The NanoPi NEO Plus2 Basic Kit accompanies the board with an acrylic enclosure, and the first orders are delivered with an UART USB adapter. They also listed an antenna, but I did not receive it in my kit. Anyway I have a better option, a flat self-adhesive antenna like this one.

The acrylic enclosure is about two times thicker than that for NEO boards, and it also has a hole for antenna mount. I added 8 pieces of M2.5 washers and 4 M3 pillars to the original design, to make it more long-lasting. The photo below has the UART adapter plugged in.

Armbian still needs some work to be done to support this new board. But the Ubuntu image that is available from FriendlyELEC is quite enough to demonstrate all the hardware capabilities. Unlike Armbian, it does not mount /tmp and /var/log as tmpfs, so the SD card may experience a faster wearing.

Filed under: Hardware Tagged: arm, friendlyelec, linux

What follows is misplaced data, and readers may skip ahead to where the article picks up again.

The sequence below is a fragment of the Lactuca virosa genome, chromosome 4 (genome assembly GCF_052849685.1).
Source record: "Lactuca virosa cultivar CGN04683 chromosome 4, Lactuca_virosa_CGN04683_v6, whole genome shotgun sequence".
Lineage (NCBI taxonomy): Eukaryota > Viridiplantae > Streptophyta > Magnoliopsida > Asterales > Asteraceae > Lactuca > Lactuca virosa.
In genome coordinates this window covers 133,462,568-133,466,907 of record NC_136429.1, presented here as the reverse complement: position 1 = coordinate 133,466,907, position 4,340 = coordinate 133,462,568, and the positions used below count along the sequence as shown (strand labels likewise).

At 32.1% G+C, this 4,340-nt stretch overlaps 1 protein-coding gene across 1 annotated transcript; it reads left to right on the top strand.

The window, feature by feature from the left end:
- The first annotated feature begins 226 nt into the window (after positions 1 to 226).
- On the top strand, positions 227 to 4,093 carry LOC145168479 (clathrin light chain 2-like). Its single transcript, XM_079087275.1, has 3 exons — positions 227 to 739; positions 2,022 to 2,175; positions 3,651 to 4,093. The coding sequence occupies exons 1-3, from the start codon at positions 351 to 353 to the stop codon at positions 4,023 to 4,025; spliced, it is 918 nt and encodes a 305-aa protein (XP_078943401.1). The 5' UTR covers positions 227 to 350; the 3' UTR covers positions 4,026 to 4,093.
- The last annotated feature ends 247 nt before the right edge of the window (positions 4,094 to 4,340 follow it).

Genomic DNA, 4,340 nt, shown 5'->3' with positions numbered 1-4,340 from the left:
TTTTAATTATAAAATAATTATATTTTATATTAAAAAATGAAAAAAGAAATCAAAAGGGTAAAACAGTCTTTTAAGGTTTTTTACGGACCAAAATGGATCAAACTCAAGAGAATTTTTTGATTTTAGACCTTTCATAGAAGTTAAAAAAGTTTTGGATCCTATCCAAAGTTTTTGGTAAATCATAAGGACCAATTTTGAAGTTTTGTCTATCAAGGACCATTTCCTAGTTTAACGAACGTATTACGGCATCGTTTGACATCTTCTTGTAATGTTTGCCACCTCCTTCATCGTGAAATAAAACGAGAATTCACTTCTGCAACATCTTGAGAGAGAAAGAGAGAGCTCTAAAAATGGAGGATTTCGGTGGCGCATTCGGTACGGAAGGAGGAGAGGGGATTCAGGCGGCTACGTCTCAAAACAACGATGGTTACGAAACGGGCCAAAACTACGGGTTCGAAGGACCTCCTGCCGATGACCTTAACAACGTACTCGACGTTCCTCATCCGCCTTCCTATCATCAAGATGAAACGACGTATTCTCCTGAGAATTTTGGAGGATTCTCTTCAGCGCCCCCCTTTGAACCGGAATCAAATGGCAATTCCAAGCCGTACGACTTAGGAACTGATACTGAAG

Subscribe to OpenTelecom.IT aggregator

Using the greatness of Parallax

Phosfluorescently utilize future-proof scenarios whereas timely leadership skills. Seamlessly administrate maintainable quality vectors whereas proactive mindshare.

Dramatically plagiarize visionary internal or "organic" sources via process-centric. Compellingly exploit worldwide communities for high standards in growth strategies.

Get free trial

Wow, this most certainly is a great a theme.

John Smith
Company name

Yet more available pages

Responsive grid

Donec sed odio dui. Nulla vitae elit libero, a pharetra augue. Nullam id dolor id nibh ultricies vehicula ut id elit. Integer posuere erat a ante venenatis dapibus posuere velit aliquet.

More »


Donec sed odio dui. Nulla vitae elit libero, a pharetra augue. Nullam id dolor id nibh ultricies vehicula ut id elit. Integer posuere erat a ante venenatis dapibus posuere velit aliquet.

More »

Startup Growth Lite is a free theme, contributed to the Drupal Community by More than Themes.